The Role of Pathology in Colon Cancer Screening
Colon cancer is the third most common cancer in both men and women. In 2015 there will be an estimated 93,090 new cases of colon cancer and 39,610 new cases of rectal cancer. It is the second leading cause of cancer related deaths for both men and women. In 2015 there will be an expected 49,700 deaths due to colorectal cancer. Beginning at age 50, those with an average risk of colon cancer should begin screening with either a colonoscopy (every 10 years) or a fecal occult blood test (yearly).
During a colonoscopy, the gastroenterologist will examine the entire length of the colon, and often a portion of the small intestine (ileum). Any abnormalities, such as inflammatory changes, polyps or other masses will be biopsied. In this technique, a small portion of tissue will be cut from the surface of the intestine lining. The specimen is then sent to the pathology lab.
Upon reaching the lab, the tissue is carefully examined and described by a pathologist or pathologist assistant.
The biopsy is placed into a cassette then processed in an instrument to prepare it for cutting.
Next, the specimen is embedded into paraffin, cut and placed on a slide.
This is stained, cover slipped and delivered to the pathologist.
A pathologist will then examine the specimen under a microscope and make a diagnosis.
Often in challenging cases, it will be shared with colleagues for consultation. Additional slides and/or stains may be performed to clarify any uncertainty in order to reach the most accurate and precise diagnosis. Consultation is also available from pathologists who are experts in gastrointestinal (GI) pathology. Often the pathologist will discuss the case with the gastroenterologist, particularly in cases where clinical correlation is needed and may even review endoscopic images. A report is then prepared and finalized.
Different types of polyps are illustrated below.
The pathologist’s involvement does not end here. Clinicians may call for an explanation if anything is unclear, or the pathologist may call proactively to prepare them for what to expect.
Your pathologist will stay with you throughout your care. They will likely participate in a multi-disciplinary conference with other specialists where all current cases are discussed. If additional procedures are performed, the specimens will be compared with prior material.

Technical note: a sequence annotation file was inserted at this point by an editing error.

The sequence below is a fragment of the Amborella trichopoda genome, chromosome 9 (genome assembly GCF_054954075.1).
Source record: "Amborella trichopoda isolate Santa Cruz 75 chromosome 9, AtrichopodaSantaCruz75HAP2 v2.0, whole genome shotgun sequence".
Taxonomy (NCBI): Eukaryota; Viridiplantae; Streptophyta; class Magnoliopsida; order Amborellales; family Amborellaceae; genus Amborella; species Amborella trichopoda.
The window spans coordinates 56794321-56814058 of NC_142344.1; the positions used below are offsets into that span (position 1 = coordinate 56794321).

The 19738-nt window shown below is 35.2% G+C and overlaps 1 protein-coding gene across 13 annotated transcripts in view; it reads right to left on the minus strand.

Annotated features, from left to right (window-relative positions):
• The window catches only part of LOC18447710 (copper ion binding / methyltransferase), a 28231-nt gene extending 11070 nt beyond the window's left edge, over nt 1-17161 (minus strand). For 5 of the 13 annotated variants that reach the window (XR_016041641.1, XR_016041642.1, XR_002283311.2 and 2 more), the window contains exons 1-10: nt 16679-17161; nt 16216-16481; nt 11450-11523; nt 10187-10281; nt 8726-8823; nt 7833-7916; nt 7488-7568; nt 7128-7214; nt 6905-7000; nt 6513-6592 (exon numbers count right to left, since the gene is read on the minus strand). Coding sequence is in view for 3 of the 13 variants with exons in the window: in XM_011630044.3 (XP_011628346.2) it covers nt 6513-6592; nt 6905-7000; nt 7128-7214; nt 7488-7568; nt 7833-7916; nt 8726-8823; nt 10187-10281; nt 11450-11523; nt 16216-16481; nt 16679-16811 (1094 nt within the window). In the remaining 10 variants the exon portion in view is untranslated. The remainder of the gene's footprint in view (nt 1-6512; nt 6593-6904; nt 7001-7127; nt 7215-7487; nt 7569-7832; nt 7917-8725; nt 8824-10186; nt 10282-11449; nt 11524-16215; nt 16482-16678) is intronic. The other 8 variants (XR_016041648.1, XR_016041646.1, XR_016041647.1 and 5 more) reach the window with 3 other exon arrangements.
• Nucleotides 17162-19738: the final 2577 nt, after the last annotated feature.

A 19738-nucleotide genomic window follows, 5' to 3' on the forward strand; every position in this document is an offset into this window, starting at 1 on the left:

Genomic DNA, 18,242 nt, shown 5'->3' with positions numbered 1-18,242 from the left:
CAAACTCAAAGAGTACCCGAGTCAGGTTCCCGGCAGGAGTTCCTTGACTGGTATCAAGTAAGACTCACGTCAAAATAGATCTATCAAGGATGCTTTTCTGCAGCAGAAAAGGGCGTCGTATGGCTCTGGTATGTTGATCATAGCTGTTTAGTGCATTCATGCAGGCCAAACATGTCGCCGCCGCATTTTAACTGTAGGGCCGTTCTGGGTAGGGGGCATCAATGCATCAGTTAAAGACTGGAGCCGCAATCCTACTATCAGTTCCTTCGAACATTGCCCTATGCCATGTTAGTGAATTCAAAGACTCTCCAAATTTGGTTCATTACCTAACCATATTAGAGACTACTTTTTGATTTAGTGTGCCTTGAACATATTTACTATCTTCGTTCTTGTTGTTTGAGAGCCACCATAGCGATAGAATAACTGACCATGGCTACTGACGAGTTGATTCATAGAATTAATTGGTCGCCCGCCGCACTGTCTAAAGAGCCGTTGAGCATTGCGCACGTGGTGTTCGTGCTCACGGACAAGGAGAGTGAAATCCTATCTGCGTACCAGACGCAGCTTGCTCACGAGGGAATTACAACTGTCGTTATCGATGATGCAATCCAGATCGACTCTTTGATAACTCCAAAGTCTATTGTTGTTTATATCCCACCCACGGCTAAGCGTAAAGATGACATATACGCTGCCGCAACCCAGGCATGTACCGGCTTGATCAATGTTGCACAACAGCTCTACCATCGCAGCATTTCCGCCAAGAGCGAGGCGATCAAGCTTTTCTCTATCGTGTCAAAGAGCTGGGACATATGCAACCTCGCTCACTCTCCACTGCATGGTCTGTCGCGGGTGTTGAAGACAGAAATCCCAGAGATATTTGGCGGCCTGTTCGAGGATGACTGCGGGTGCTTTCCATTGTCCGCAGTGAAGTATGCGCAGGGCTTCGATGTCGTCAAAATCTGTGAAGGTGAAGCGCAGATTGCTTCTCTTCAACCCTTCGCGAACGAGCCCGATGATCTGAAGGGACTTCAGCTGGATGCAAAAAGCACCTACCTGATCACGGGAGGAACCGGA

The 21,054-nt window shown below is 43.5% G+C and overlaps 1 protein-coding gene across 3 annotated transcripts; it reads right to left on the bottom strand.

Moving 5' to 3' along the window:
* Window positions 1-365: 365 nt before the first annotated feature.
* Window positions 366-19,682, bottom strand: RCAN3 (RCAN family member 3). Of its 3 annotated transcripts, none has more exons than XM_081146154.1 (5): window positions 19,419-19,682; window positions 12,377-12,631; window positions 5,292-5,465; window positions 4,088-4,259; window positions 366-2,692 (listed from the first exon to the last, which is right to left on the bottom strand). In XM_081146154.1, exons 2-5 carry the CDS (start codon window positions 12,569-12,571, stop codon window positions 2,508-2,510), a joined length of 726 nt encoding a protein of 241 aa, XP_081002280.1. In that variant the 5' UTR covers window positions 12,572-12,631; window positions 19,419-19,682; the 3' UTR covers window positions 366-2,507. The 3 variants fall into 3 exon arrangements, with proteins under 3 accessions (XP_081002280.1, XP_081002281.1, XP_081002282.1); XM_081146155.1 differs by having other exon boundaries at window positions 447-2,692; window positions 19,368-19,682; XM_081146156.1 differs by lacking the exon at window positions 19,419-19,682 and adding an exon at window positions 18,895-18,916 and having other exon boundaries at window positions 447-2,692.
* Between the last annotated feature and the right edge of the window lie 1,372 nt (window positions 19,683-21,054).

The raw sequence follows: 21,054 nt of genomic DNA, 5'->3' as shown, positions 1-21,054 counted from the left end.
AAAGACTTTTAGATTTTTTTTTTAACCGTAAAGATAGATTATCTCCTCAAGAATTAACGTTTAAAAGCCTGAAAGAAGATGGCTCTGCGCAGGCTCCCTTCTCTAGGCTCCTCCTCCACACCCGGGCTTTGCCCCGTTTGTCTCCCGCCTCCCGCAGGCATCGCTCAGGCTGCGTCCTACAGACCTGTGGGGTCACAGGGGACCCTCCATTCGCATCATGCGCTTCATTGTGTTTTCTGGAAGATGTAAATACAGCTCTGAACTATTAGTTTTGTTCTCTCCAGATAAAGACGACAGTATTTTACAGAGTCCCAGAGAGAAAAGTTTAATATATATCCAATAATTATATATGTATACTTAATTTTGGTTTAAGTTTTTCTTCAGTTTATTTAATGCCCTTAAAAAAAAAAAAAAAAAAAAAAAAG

The pathologist will often perform testing on the tumor for genetic mutations. Again, this provides crucial information in order to select the right chemotherapy regimen. If a cancer is found, the tumor can be tested for whether the patient has an inherited cancer syndrome (i.e. Lynch syndrome). This will provide crucial information for both the patient and family members on future screening recommendations.
Patients can take steps to help ensure their GI biopsy is read accurately:
Inquire about the pathology laboratory that will examine your tissue sample. Is the laboratory accredited? The CAP accredits more than 7,600 laboratories worldwide and provides an online directory for patients.
Make sure the pathologists who are examining your tissue samples are board-certified.
Find out if your hospital has a multidisciplinary GI conference. This is a team of physicians and other health care professionals that meets regularly to discuss diagnosis and management of patients with GI disease, guaranteeing more consultation about the best approach for your care.
If your hospital doesn’t have a multidisciplinary GI conference, consider getting a second opinion. Second opinions are always welcome. Have your doctor send the biopsy slides to another laboratory and request they be read by a pathologist who specializes in GI pathology. Insurance typically covers second opinions.
Seek out accurate and credible resources to help you understand your pathology report and diagnosis, such as the CAP’s resource, “How to Read Your Pathology Report.” Most accredited surgical pathology laboratories include second opinion slide review as part of their quality management program. Ask about this.
The pathologist is a vital member of the health care team. You know your other doctors. Now meet us.